@armed_partisan, you may be right with the use of machineguns, but for the accuracy factor you are wrong. Did the winner of the IBS nationals use a hammer forged barrel? I think not, all serious long range shooters in the “accuracy game” use either button or cut rifled barrels from respected manufacturers like lilja, kreiger, bartlein, pac-nor etc.

  • Paralus

    Thanks for the great story. I love my Steyr.

  • Distiller

    @ “joe”: You can’t compare an industrial-scale serial production process to a specialized production run of a few hundred or thousand barrels. Totally different pair of shoes.

  • joe

    @ “Distiller”, Savage arms, a rather large operation, uses the button rifling process, as does Weatherby.

  • armed_partisan

    @ Joe, I conceded in my original comment to you that it may be more accurate, due to the sharpness of the edges created by button rifling (which can also result in burs which must be honed out) versus the relative “roundness” of the edges of the rifling in hammer forging. Hammer forged barrels are metallurgically more sound, and they last longer. Accuracy is basically a finite property of every barrel, regardless of manufacture, but a custom rifle and one off barrel will be more accurate than a mass manufactured product, as noted above. For a match barrel, you’ll get somewhere between 500 and 3000 rounds off before your accuracy starts to decline, depending on the cartridge, pressure, bullet bearing surface, velocity, powder chemistry, etc.

  • Andrew

    joe/armed_partisan, I spoke with the CEO of Lothar Walther, they produce hundreds of thousands of button rifled barrels. He stated that the cut, button, and hammer forging processes all have the capability to produce equally accurate barrels, if certain things are done/checked/etc. The interview will be posted here on TFB within the next few weeks. In the same interview is a talk with Jochen Anschutz about what his company uses and why.

  • Factories use button rifling because it is faster to perform than hook-cut and broached rifling, but the set up costs are cheaper than cold hammer forged rifling. However, if the internal dimensions or hardness are not uniform throughout the bore, the button can skid.

  • Cymond

    FYI, this video has been reposted by Tactical Gear Magazine:

  • james

    can you actually visit the factory 222222222

  • joe

    How does winchester’s heavy barrels compair to Steyr’s product??

  • We understand you manufacture hammer forged rifle barrels?
    We can supply free sample of Dies for hammerforging of rifle barrels as per your drgs & requirement ( without oligation )
    If interested please contact with details to

    Nand Kumar
    Managing Director
    Worldwide Industrial Distributors Pvt Ltd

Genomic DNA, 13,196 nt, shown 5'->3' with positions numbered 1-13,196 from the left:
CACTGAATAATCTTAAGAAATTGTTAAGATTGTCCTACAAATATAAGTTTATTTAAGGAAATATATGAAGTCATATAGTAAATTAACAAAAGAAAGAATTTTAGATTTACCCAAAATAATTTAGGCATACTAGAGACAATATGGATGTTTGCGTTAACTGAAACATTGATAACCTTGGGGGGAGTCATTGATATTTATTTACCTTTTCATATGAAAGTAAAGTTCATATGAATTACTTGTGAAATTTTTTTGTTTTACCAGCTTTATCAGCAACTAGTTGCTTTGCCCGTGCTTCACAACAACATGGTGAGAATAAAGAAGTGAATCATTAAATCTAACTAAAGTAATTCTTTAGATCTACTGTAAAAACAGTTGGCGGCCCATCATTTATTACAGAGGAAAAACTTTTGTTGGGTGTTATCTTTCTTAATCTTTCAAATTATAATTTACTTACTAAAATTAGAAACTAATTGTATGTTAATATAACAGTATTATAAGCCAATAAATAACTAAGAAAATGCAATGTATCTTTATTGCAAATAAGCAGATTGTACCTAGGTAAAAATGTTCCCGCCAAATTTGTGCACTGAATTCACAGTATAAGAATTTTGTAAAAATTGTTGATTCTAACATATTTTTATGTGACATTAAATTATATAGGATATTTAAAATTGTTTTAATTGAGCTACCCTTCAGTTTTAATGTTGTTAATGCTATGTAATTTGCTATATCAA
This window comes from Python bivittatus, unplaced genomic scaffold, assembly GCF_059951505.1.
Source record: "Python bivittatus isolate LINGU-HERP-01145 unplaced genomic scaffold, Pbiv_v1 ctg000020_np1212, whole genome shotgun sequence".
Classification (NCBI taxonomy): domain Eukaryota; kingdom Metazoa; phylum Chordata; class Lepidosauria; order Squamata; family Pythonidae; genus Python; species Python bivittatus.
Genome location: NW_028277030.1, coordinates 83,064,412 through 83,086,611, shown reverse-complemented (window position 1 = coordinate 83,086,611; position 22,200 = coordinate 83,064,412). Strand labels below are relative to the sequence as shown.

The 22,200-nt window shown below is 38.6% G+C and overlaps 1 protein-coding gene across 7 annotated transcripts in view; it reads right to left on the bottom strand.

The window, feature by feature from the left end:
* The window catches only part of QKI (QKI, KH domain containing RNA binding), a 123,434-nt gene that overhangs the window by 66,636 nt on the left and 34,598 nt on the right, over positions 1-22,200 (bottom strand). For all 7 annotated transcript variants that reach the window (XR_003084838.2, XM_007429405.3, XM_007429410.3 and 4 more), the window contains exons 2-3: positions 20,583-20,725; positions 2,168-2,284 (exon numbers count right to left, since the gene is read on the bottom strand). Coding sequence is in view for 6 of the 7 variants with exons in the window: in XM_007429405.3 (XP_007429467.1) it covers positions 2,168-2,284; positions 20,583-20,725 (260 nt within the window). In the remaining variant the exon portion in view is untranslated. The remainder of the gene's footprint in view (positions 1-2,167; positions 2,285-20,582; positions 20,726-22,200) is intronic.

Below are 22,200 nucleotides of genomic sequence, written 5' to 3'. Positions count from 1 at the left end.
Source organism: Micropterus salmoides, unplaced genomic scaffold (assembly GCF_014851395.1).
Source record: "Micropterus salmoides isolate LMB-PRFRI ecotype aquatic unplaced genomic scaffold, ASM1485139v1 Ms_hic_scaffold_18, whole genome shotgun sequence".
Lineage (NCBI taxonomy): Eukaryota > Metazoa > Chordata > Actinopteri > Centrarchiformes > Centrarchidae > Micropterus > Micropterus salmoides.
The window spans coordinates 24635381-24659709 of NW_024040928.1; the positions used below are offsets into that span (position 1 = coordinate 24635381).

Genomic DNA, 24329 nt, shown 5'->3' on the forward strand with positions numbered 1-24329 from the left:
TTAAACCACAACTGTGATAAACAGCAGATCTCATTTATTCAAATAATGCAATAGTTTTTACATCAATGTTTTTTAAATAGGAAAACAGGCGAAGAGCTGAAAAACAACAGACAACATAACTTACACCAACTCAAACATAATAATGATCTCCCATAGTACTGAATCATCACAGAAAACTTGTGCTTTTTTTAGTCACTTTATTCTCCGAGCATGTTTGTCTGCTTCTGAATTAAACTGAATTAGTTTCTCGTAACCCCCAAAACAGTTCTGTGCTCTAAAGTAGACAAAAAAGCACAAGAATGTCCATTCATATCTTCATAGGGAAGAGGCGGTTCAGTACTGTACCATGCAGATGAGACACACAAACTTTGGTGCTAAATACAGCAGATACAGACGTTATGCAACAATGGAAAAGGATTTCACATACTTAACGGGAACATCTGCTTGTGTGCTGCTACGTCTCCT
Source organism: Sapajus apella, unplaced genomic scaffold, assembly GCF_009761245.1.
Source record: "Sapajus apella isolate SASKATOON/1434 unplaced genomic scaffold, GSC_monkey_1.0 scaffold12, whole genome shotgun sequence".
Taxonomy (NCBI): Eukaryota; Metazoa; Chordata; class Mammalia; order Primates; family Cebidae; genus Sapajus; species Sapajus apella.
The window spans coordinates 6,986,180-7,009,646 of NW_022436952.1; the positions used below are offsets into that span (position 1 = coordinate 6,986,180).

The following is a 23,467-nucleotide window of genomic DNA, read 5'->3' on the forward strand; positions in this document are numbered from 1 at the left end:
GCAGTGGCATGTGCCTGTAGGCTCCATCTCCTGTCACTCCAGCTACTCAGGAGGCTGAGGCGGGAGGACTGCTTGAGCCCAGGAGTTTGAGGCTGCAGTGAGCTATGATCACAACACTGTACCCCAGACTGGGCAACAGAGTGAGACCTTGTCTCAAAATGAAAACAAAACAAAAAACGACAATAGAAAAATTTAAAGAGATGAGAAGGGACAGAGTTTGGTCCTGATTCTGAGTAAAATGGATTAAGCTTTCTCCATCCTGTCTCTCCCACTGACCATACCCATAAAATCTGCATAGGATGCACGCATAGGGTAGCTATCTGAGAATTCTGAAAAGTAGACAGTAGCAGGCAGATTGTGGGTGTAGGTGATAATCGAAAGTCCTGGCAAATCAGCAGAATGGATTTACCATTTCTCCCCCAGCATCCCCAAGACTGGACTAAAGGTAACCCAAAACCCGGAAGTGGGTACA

315, Topaz Bldg, 3rd Floor, Punjagutta
    Hyderabad 500082, INDIA
    Ph: 91 40 23414658, Fax: 91 40 23413988

  • Pieter Putter

    It should be informative would anybody care to post a brief explanatory note on the difference between the “cut, button or hammer forged” processes of barreling for the ignoramus as I.

    • Here’s a very quick and dirty summary. All barrels start with a metal rod that then has a hole drilled into it.

      Cut rifling is pretty much what it sounds like. The rifling grooves are cut into the barrel. Some of the target barrel manufacturers do it the old way with a single-tooth cutter scraping away a single groove little by little until they reach its final depth. Then they index the barrel, and scrape out another groove. In mass production, companies would use a broach cutter to cut all of the grooves in one long pass.

      In button rifling, a carbide “button” with the reverse of the rifling pattern is either pushed or pulled through the barrel to form the all of grooves.

      In hammer-forged rifling, a much larger carbide mandrel with a reverse of the rifling pattern is placed inside a drilled-out barrel. The machine’s “hammers” forge the barrel against the mandrel to form the rifling. Some manufacturers even use the process to form the chamber at the same time.

      There is also flow forming in which rollers swage the barrel against a reverse-rifled mandrel.

      ECM uses a cathode, an electrolyte solution, and electricity to chemically etch the rifling patten into the barrel.

  • I would like to know how the barrel on a Steyr Pro Hunter is fitted to the reciever.Mine appears to be some sort of press fit and not threaded…

    • Steyr has been press fitting the barrels in its bolt-action rifles for decades.

    • Guesty

      I too would like to know about the Prohunter. The SSG certainly has a press fit barrel, but I recently heard that the Prohunter has a conventional threaded barrel and receiver. The video shows threaded barrels. Can anyone confirm if they are for Prohunters?

  • Ron

    Hi, where can I find the year my Stery Mannlicker was made ? SN 13034
    Thanks very much